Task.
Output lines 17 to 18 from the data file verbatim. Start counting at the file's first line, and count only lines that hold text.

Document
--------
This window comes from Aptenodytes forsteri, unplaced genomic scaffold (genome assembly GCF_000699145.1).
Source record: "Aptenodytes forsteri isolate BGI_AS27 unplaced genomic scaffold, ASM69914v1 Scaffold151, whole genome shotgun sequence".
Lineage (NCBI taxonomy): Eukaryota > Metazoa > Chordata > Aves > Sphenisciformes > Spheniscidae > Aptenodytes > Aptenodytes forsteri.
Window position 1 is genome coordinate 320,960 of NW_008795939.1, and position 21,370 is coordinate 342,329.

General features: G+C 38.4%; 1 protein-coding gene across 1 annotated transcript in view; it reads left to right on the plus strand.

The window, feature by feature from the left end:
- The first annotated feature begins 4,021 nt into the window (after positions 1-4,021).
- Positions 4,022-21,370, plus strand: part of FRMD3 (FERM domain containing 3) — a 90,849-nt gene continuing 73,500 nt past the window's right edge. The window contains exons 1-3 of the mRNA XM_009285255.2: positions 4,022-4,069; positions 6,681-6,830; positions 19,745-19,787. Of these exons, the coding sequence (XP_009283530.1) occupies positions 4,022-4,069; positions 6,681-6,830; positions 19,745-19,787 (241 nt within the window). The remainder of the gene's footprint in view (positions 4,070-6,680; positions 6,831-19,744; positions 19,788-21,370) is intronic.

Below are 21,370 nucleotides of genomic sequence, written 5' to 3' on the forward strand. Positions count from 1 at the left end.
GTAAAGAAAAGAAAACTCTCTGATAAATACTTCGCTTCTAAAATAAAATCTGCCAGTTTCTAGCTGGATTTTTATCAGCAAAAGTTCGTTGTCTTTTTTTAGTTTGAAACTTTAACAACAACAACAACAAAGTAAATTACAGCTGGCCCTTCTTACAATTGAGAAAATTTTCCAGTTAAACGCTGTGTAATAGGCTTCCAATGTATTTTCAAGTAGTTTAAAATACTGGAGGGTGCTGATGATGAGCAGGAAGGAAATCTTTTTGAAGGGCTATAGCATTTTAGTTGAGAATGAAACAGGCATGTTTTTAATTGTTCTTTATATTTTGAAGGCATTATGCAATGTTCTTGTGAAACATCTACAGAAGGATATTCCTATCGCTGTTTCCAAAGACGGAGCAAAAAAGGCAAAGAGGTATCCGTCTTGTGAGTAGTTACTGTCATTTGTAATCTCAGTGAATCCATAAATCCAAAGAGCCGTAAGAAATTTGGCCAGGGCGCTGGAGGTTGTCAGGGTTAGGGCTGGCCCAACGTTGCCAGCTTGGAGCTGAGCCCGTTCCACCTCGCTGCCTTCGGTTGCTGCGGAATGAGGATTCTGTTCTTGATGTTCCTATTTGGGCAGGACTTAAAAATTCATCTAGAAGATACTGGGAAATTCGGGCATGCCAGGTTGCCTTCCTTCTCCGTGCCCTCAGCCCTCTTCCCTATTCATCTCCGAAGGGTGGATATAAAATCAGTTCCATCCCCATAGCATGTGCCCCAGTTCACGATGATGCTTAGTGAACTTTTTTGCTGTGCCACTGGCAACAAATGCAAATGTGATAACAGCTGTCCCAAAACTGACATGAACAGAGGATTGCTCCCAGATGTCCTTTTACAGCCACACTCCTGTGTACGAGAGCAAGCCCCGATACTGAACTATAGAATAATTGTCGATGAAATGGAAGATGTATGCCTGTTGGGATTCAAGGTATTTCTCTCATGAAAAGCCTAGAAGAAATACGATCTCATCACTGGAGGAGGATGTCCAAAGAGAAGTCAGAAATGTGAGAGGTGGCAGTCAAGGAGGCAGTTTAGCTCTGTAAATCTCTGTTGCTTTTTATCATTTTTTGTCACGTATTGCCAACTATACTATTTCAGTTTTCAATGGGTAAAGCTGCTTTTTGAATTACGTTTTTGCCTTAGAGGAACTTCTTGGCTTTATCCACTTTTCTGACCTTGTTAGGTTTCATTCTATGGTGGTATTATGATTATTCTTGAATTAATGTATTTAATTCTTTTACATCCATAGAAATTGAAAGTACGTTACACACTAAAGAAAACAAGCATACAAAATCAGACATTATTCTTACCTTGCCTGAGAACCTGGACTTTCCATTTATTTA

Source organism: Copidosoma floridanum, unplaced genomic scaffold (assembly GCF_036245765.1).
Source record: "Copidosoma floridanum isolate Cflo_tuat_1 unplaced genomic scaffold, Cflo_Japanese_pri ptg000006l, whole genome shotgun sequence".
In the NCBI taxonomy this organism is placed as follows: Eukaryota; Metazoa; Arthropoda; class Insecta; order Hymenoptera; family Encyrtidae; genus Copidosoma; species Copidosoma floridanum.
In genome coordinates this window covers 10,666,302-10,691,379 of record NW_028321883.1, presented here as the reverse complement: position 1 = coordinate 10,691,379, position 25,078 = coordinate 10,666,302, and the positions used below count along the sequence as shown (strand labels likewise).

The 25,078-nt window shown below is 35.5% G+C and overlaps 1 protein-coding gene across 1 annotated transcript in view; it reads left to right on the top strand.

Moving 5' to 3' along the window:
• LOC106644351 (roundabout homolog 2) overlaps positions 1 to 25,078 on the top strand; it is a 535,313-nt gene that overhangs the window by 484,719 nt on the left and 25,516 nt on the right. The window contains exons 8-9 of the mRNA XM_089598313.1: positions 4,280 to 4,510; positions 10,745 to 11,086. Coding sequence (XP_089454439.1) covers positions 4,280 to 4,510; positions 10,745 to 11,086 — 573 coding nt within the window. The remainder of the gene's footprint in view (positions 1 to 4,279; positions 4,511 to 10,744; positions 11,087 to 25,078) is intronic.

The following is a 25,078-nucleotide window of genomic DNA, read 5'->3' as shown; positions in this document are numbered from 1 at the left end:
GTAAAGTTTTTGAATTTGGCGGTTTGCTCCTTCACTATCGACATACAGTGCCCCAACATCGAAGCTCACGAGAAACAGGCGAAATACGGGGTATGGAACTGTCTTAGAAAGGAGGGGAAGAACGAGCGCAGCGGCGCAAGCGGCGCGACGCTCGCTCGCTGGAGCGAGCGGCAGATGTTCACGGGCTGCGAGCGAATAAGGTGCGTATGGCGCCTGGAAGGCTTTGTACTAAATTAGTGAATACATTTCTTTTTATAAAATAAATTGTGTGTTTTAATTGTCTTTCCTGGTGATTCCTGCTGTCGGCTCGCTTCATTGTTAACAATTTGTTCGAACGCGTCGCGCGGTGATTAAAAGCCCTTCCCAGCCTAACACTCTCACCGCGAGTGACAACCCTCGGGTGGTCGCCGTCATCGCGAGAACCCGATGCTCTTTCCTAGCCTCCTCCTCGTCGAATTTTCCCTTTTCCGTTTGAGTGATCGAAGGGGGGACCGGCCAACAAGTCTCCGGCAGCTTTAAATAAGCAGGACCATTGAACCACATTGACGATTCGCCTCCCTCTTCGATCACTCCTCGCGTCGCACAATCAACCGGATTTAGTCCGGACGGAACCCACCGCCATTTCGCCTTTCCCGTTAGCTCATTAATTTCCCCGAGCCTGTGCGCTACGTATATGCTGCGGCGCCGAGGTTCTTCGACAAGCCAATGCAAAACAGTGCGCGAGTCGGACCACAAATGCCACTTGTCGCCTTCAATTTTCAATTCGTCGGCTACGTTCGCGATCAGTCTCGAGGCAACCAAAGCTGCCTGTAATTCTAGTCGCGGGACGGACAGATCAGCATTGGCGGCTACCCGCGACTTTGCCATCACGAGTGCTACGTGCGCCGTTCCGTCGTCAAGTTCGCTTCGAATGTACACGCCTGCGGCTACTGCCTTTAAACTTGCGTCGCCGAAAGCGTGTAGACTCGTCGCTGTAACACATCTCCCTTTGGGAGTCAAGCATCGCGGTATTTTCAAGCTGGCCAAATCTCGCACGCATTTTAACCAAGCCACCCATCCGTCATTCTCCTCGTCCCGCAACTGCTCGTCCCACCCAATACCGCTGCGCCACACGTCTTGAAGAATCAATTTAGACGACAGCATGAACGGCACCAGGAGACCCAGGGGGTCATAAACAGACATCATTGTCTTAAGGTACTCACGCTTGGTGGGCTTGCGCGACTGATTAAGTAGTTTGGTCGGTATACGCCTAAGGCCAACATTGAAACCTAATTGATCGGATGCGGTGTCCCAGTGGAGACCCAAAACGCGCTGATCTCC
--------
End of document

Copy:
• LOC106644351 (roundabout homolog 2) overlaps positions 1 to 25,078 on the top strand; it is a 535,313-nt gene that overhangs the window by 484,719 nt on the left and 25,516 nt on the right. The window contains exons 8-9 of the mRNA XM_089598313.1: positions 4,280 to 4,510; positions 10,745 to 11,086. Coding sequence (XP_089454439.1) covers positions 4,280 to 4,510; positions 10,745 to 11,086 — 573 coding nt within the window. The remainder of the gene's footprint in view (positions 1 to 4,279; positions 4,511 to 10,744; positions 11,087 to 25,078) is intronic.

The following is a 25,078-nucleotide window of genomic DNA, read 5'->3' as shown; positions in this document are numbered from 1 at the left end: